The first time I heard about the book Paradox of Choice was at a conference in Boston from a speaker named Ben Wills at the end of a talk about his software company Ontolo. He talked about how the team had incorporated a large number of features while designing their software only to realize that people were overwhelmed by the number of choices. He then spoke about the process of eliminating everything but the essential, and he happened to mention this book along the way. His session ended up probably being one of my favorite times of the entire conference. During the Q&A section of the presentation, attendees kept asking more about his approach to simplicity and the need to eliminate the extraneous. He went on to tell us about how he has several several versions of the same outfit. He literally had several pairs of identical jeans and several identical shirts. That way, he didn't have to waste brainpower on what to wear for the day.
Before digging into the concepts of the book (I promise we will in just a sec), I want to focus on the audience of that conference session. Here were all these people ready for the latest in SEO and marketing, yet they were now all leaning forward in their seats as Wills talked about a different way of living and having a purposeful approach.
It was really a beautiful sight. People are engaged in the search for meaning at the most unexpected of times. It’s too important not to.
On to the book
The Paradox of Choice is a fabulous study of how too much choice can actually lead us to avoiding decision-making.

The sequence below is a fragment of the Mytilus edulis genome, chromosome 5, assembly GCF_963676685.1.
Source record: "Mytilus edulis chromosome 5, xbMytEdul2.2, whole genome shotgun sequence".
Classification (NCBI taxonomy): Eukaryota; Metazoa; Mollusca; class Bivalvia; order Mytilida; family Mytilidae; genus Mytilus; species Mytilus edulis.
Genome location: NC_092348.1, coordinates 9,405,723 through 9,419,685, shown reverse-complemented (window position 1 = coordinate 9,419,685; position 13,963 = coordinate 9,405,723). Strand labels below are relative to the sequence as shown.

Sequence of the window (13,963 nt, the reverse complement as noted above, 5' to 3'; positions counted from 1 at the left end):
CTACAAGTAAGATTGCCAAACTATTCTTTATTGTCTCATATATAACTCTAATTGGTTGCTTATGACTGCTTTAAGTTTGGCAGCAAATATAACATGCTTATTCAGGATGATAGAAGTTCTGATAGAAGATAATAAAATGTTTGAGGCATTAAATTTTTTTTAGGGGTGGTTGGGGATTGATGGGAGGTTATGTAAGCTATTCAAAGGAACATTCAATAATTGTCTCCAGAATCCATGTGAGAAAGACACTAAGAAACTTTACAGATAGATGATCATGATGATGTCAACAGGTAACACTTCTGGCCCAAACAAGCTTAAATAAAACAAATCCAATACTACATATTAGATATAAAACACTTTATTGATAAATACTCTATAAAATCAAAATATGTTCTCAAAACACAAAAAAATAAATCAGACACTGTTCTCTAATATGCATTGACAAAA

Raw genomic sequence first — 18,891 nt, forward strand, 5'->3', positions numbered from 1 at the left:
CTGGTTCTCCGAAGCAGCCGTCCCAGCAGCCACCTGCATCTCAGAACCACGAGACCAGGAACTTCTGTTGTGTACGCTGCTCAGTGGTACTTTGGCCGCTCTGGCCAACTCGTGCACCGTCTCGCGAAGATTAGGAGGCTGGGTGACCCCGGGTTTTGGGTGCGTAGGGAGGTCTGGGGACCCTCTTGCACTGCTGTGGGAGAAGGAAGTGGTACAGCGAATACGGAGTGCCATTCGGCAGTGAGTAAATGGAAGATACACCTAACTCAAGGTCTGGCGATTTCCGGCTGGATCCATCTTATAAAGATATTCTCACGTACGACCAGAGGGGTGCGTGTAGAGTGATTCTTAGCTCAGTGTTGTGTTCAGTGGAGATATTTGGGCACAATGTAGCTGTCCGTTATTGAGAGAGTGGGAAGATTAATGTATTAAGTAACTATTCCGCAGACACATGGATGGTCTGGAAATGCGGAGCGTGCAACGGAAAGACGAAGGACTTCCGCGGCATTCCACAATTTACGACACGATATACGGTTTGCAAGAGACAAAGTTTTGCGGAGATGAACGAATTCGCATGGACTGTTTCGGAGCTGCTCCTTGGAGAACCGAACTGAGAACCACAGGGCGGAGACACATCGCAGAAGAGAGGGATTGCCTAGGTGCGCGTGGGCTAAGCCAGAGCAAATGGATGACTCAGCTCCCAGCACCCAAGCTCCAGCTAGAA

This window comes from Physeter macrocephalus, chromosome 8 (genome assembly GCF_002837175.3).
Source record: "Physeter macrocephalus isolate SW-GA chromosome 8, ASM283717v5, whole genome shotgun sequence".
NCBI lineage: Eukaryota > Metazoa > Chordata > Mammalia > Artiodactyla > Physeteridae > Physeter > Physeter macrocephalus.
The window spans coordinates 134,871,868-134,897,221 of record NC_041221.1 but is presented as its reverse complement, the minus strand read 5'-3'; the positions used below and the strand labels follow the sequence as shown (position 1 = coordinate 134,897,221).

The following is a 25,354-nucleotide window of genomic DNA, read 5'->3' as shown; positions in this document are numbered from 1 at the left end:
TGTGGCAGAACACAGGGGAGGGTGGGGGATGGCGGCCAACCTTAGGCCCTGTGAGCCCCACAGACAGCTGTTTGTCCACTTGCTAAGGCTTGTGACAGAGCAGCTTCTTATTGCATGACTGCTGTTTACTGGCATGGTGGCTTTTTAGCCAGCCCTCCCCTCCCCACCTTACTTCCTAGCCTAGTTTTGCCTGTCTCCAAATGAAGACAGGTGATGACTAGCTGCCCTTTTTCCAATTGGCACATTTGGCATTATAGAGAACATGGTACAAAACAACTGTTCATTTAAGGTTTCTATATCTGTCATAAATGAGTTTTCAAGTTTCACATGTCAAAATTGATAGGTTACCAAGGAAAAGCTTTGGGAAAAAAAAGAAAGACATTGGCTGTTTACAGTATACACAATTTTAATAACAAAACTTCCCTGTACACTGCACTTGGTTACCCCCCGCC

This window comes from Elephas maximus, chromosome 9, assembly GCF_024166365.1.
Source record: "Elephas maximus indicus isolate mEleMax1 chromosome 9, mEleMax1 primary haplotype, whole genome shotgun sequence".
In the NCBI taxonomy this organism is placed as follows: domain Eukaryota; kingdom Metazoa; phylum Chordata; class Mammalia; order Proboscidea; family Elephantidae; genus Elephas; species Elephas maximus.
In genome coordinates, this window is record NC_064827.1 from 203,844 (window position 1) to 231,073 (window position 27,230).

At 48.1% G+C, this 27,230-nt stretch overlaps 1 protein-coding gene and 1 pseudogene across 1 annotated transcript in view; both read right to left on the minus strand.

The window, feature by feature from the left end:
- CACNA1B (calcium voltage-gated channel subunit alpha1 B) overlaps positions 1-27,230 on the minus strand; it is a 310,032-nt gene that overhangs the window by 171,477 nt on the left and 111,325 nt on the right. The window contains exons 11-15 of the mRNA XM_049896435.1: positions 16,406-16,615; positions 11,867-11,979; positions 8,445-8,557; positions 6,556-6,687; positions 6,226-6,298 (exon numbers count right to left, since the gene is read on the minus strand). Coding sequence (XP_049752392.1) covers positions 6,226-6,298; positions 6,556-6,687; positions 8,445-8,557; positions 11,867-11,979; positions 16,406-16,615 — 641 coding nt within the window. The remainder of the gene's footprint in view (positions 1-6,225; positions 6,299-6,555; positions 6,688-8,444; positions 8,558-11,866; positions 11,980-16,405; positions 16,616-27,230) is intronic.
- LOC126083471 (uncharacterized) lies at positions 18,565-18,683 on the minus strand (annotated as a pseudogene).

But we love choice, you might say. And author Barry Schwartz agrees:
If it were up to us to choose whether or not to have choice, we would opt for choice almost every time. But it is the cumulative effect of these added choices that I think is causing substantial distress.
The need to make so many decisions in our day to day can lead to one of two modes: the maximizer or the satisficer. The maximizer agonizes over practically every decision in a quest to make exactly the right decision, and that person feels a nearly constant regret that there was a better decision to be made, if only she or he could have all of the information necessary.
The satisficer looks for a good solution, and upon finding it, stops the search. She or he will take that option, knowing that one cannot possibly understand all of the possibilities surrounding a decision. This person does not fret about the other options. The decision is made, and life simply carries on.
Schwartz argues extensively for the satisficer lifestyle, and his arguments are just as compelling ten years later.
This is a great book if you're feeling overwhelmed, and you're not quite sure why.